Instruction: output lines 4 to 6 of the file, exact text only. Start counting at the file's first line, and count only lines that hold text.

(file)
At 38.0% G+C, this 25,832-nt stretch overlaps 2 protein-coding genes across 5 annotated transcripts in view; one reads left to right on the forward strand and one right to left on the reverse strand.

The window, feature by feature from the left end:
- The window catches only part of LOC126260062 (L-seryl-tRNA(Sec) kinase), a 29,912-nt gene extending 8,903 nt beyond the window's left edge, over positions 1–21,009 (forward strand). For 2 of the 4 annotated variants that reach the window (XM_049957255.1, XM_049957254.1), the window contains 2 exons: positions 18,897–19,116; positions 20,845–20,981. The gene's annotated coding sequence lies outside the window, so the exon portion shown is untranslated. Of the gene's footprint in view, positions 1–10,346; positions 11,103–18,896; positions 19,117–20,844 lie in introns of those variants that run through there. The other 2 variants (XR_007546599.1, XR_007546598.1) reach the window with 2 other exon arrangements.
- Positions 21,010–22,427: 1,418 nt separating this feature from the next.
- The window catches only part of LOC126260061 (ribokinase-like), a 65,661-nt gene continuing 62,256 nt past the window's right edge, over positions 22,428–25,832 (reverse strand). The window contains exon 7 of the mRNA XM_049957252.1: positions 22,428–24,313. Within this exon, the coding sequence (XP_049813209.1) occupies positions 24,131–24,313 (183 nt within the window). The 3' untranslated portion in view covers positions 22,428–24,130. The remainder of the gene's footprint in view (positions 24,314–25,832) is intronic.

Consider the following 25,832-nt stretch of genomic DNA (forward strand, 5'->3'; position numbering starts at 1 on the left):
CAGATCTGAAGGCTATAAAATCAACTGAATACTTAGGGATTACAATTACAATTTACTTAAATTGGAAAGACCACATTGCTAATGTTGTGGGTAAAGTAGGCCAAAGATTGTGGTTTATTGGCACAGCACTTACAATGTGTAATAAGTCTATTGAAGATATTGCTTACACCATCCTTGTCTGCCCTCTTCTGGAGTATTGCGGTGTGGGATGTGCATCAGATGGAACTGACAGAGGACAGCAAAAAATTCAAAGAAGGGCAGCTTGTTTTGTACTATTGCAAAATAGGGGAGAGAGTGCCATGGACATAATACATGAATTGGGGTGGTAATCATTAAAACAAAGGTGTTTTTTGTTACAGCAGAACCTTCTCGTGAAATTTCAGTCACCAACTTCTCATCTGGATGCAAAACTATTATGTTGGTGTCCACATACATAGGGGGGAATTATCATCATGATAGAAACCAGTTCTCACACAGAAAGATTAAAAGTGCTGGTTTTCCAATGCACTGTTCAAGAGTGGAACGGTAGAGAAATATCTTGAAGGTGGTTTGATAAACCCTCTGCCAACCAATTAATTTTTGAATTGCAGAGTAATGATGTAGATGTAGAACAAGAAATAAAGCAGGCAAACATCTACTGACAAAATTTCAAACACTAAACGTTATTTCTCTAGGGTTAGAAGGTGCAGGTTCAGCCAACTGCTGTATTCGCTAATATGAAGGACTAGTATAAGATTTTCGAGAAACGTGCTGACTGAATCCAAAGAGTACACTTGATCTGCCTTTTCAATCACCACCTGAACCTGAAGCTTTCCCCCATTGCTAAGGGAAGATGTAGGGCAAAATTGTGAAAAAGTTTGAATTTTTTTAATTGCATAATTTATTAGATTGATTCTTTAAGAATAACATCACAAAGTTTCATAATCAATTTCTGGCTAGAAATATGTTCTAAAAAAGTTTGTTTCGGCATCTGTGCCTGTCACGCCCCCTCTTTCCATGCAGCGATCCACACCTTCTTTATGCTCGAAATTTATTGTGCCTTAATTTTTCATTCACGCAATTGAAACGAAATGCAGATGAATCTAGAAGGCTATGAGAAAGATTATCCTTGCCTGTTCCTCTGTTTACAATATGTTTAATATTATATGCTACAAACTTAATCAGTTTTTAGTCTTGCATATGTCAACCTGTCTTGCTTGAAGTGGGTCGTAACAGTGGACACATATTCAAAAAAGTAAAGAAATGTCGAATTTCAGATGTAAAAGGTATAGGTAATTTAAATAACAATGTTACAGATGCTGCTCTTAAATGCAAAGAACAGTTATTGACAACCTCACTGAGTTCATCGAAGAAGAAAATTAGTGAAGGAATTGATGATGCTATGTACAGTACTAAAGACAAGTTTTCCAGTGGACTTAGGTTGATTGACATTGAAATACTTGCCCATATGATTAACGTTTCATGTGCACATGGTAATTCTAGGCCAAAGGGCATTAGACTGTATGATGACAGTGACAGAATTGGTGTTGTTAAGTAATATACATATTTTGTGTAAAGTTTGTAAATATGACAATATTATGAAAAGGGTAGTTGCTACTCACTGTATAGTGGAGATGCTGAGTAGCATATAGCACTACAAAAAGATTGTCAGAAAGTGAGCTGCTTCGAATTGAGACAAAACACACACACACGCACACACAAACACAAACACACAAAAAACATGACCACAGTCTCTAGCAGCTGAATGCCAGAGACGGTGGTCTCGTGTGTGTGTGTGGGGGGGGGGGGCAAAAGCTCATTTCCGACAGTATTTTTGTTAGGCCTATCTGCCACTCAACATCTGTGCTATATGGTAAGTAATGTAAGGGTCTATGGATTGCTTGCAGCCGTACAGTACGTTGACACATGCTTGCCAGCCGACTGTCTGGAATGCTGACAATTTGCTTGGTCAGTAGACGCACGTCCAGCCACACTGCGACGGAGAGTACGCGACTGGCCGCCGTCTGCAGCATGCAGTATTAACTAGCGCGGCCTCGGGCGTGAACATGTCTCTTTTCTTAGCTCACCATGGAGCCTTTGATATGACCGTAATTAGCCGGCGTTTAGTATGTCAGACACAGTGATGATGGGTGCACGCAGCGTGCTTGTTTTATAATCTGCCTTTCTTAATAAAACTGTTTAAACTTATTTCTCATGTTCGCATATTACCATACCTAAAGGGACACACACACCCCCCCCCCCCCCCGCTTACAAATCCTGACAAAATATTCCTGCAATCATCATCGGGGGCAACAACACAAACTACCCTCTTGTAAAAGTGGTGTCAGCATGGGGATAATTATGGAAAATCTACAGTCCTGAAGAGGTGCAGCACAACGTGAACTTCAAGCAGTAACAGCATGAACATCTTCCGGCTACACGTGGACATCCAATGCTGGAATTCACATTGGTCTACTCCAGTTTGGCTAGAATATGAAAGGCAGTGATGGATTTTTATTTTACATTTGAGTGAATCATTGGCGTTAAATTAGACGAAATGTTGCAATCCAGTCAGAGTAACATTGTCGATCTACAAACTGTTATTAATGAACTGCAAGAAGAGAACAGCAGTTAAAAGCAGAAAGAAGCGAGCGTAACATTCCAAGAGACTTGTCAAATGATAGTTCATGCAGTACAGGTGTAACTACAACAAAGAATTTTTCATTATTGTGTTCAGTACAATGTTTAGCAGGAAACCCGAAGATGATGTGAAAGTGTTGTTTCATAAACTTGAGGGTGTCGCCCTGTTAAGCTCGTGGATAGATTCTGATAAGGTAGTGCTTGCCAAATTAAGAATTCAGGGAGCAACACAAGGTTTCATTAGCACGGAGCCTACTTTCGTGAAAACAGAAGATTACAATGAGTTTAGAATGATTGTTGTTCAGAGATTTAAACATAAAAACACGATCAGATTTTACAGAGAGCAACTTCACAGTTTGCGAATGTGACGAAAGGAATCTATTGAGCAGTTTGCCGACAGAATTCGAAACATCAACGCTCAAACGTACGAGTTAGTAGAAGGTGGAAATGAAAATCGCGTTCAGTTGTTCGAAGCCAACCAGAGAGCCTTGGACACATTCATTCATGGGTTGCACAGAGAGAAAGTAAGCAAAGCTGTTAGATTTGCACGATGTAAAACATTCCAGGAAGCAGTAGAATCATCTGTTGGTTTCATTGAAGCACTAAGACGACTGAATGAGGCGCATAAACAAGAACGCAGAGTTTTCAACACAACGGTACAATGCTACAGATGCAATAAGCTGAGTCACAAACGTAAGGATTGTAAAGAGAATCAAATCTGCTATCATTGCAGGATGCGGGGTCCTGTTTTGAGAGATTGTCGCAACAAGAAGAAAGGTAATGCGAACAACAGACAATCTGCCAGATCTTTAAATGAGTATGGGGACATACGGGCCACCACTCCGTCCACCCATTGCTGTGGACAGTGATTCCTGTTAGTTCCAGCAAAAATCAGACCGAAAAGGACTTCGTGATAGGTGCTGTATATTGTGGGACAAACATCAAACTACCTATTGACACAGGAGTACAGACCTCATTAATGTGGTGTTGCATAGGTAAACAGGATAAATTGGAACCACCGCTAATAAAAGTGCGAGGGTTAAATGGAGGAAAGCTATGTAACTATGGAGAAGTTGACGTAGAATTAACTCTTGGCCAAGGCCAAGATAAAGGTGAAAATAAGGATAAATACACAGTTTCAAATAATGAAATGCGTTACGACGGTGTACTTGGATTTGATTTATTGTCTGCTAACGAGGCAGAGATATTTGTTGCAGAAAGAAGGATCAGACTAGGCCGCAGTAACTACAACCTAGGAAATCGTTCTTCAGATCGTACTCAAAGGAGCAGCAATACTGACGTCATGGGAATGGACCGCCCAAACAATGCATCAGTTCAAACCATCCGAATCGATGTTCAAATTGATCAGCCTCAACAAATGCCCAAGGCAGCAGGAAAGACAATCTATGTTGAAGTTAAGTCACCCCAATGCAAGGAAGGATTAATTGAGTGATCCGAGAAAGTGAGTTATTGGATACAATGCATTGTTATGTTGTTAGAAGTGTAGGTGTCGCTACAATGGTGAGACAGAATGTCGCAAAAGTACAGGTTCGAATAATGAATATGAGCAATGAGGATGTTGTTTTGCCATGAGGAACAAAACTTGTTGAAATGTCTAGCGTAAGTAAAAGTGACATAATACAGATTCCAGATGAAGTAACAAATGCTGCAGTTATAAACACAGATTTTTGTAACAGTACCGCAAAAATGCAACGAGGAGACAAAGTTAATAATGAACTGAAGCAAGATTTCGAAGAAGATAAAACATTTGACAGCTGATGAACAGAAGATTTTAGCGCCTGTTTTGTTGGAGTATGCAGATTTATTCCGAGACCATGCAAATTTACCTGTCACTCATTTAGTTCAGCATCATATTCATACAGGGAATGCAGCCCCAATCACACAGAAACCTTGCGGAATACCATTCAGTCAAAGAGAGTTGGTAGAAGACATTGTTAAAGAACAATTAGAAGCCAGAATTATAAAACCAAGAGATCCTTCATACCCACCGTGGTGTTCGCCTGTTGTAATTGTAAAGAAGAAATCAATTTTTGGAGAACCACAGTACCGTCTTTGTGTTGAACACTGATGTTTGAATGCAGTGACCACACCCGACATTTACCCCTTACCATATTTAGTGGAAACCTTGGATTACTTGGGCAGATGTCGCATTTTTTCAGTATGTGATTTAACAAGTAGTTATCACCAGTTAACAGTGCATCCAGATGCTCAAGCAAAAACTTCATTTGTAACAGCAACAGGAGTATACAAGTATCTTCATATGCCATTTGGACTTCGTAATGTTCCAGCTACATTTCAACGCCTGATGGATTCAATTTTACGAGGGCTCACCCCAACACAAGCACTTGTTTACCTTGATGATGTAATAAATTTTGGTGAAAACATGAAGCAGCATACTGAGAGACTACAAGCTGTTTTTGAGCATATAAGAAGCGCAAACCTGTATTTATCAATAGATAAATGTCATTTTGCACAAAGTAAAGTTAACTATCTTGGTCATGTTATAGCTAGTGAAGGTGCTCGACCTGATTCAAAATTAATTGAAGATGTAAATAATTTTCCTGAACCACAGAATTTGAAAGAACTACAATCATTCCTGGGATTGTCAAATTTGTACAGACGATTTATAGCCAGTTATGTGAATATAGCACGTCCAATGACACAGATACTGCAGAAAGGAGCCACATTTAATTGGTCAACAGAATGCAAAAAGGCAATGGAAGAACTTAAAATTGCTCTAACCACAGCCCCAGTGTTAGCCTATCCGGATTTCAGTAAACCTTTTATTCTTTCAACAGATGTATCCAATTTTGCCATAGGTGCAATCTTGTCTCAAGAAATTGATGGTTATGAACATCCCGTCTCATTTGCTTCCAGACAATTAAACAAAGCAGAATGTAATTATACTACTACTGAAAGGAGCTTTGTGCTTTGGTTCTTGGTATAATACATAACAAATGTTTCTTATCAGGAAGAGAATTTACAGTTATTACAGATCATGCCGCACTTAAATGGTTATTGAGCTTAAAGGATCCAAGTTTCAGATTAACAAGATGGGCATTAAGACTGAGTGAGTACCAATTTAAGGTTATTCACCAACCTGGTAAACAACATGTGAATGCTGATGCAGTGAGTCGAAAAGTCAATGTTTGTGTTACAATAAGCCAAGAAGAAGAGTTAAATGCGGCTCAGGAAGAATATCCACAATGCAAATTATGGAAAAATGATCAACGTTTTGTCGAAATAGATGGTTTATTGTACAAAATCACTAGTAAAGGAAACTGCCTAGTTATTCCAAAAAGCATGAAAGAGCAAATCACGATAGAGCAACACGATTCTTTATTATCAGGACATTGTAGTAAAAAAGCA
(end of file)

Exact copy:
- Positions 21,010–22,427: 1,418 nt separating this feature from the next.
- The window catches only part of LOC126260061 (ribokinase-like), a 65,661-nt gene continuing 62,256 nt past the window's right edge, over positions 22,428–25,832 (reverse strand). The window contains exon 7 of the mRNA XM_049957252.1: positions 22,428–24,313. Within this exon, the coding sequence (XP_049813209.1) occupies positions 24,131–24,313 (183 nt within the window). The 3' untranslated portion in view covers positions 22,428–24,130. The remainder of the gene's footprint in view (positions 24,314–25,832) is intronic.

Consider the following 25,832-nt stretch of genomic DNA (forward strand, 5'->3'; position numbering starts at 1 on the left):